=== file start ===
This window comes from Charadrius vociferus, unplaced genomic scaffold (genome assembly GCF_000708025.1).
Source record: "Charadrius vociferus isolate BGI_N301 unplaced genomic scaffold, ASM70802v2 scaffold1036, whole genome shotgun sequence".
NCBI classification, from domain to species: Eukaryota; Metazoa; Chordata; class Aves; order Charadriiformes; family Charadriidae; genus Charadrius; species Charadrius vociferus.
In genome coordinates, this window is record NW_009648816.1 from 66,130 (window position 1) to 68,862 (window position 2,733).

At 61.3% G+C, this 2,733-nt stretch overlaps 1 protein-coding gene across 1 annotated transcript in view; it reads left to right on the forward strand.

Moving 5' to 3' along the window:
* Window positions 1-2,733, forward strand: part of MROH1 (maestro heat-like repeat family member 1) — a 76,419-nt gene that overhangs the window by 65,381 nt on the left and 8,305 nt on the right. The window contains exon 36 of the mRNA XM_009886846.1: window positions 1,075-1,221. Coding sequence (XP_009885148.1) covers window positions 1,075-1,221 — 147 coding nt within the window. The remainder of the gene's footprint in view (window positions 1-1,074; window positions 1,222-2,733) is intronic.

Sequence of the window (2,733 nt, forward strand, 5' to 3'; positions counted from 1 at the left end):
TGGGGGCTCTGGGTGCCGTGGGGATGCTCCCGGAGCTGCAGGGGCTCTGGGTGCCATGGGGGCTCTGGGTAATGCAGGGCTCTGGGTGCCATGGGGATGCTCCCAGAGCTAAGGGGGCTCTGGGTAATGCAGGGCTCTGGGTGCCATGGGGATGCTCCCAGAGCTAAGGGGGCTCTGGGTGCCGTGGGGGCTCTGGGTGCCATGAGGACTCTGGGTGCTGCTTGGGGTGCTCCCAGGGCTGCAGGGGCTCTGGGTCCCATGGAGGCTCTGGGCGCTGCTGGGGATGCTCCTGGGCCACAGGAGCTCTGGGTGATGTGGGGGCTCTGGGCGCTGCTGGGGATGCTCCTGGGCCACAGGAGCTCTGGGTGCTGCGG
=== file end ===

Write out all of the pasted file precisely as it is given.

This window comes from Charadrius vociferus, unplaced genomic scaffold (genome assembly GCF_000708025.1).
Source record: "Charadrius vociferus isolate BGI_N301 unplaced genomic scaffold, ASM70802v2 scaffold1036, whole genome shotgun sequence".
NCBI classification, from domain to species: Eukaryota; Metazoa; Chordata; class Aves; order Charadriiformes; family Charadriidae; genus Charadrius; species Charadrius vociferus.
In genome coordinates, this window is record NW_009648816.1 from 66,130 (window position 1) to 68,862 (window position 2,733).

At 61.3% G+C, this 2,733-nt stretch overlaps 1 protein-coding gene across 1 annotated transcript in view; it reads left to right on the forward strand.

Moving 5' to 3' along the window:
* Window positions 1-2,733, forward strand: part of MROH1 (maestro heat-like repeat family member 1) — a 76,419-nt gene that overhangs the window by 65,381 nt on the left and 8,305 nt on the right. The window contains exon 36 of the mRNA XM_009886846.1: window positions 1,075-1,221. Coding sequence (XP_009885148.1) covers window positions 1,075-1,221 — 147 coding nt within the window. The remainder of the gene's footprint in view (window positions 1-1,074; window positions 1,222-2,733) is intronic.

Sequence of the window (2,733 nt, forward strand, 5' to 3'; positions counted from 1 at the left end):
TGGGGGCTCTGGGTGCCGTGGGGATGCTCCCGGAGCTGCAGGGGCTCTGGGTGCCATGGGGGCTCTGGGTAATGCAGGGCTCTGGGTGCCATGGGGATGCTCCCAGAGCTAAGGGGGCTCTGGGTAATGCAGGGCTCTGGGTGCCATGGGGATGCTCCCAGAGCTAAGGGGGCTCTGGGTGCCGTGGGGGCTCTGGGTGCCATGAGGACTCTGGGTGCTGCTTGGGGTGCTCCCAGGGCTGCAGGGGCTCTGGGTCCCATGGAGGCTCTGGGCGCTGCTGGGGATGCTCCTGGGCCACAGGAGCTCTGGGTGATGTGGGGGCTCTGGGCGCTGCTGGGGATGCTCCTGGGCCACAGGAGCTCTGGGTGCTGCGG